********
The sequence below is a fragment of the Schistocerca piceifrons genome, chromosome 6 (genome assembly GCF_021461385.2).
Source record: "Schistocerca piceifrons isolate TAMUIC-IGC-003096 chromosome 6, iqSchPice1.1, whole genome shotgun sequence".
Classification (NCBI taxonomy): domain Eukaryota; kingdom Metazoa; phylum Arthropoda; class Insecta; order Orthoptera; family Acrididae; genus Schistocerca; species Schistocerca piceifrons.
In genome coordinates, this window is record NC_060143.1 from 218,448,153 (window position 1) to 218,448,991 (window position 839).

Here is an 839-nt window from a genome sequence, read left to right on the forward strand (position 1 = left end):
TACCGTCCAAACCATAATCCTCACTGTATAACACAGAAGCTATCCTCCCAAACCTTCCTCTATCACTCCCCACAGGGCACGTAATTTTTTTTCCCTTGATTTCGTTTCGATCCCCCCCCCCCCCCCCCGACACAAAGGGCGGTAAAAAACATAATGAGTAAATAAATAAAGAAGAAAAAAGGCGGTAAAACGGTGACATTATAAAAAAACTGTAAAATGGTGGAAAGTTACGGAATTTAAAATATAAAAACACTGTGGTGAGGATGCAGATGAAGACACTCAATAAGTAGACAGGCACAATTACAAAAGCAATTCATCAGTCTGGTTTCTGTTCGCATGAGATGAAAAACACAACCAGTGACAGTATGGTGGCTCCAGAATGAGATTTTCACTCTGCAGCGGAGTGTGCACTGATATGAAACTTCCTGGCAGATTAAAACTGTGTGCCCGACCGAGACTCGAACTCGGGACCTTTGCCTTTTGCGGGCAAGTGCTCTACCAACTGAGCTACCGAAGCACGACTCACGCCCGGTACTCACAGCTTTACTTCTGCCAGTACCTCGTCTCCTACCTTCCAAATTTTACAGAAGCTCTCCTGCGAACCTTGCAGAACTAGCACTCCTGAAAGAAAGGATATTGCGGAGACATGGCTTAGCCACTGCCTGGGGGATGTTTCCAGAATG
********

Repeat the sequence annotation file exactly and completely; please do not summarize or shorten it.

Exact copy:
The sequence below is a fragment of the Schistocerca piceifrons genome, chromosome 6 (genome assembly GCF_021461385.2).
Source record: "Schistocerca piceifrons isolate TAMUIC-IGC-003096 chromosome 6, iqSchPice1.1, whole genome shotgun sequence".
Classification (NCBI taxonomy): domain Eukaryota; kingdom Metazoa; phylum Arthropoda; class Insecta; order Orthoptera; family Acrididae; genus Schistocerca; species Schistocerca piceifrons.
In genome coordinates, this window is record NC_060143.1 from 218,448,153 (window position 1) to 218,448,991 (window position 839).

Here is an 839-nt window from a genome sequence, read left to right on the forward strand (position 1 = left end):
TACCGTCCAAACCATAATCCTCACTGTATAACACAGAAGCTATCCTCCCAAACCTTCCTCTATCACTCCCCACAGGGCACGTAATTTTTTTTCCCTTGATTTCGTTTCGATCCCCCCCCCCCCCCCCCGACACAAAGGGCGGTAAAAAACATAATGAGTAAATAAATAAAGAAGAAAAAAGGCGGTAAAACGGTGACATTATAAAAAAACTGTAAAATGGTGGAAAGTTACGGAATTTAAAATATAAAAACACTGTGGTGAGGATGCAGATGAAGACACTCAATAAGTAGACAGGCACAATTACAAAAGCAATTCATCAGTCTGGTTTCTGTTCGCATGAGATGAAAAACACAACCAGTGACAGTATGGTGGCTCCAGAATGAGATTTTCACTCTGCAGCGGAGTGTGCACTGATATGAAACTTCCTGGCAGATTAAAACTGTGTGCCCGACCGAGACTCGAACTCGGGACCTTTGCCTTTTGCGGGCAAGTGCTCTACCAACTGAGCTACCGAAGCACGACTCACGCCCGGTACTCACAGCTTTACTTCTGCCAGTACCTCGTCTCCTACCTTCCAAATTTTACAGAAGCTCTCCTGCGAACCTTGCAGAACTAGCACTCCTGAAAGAAAGGATATTGCGGAGACATGGCTTAGCCACTGCCTGGGGGATGTTTCCAGAATG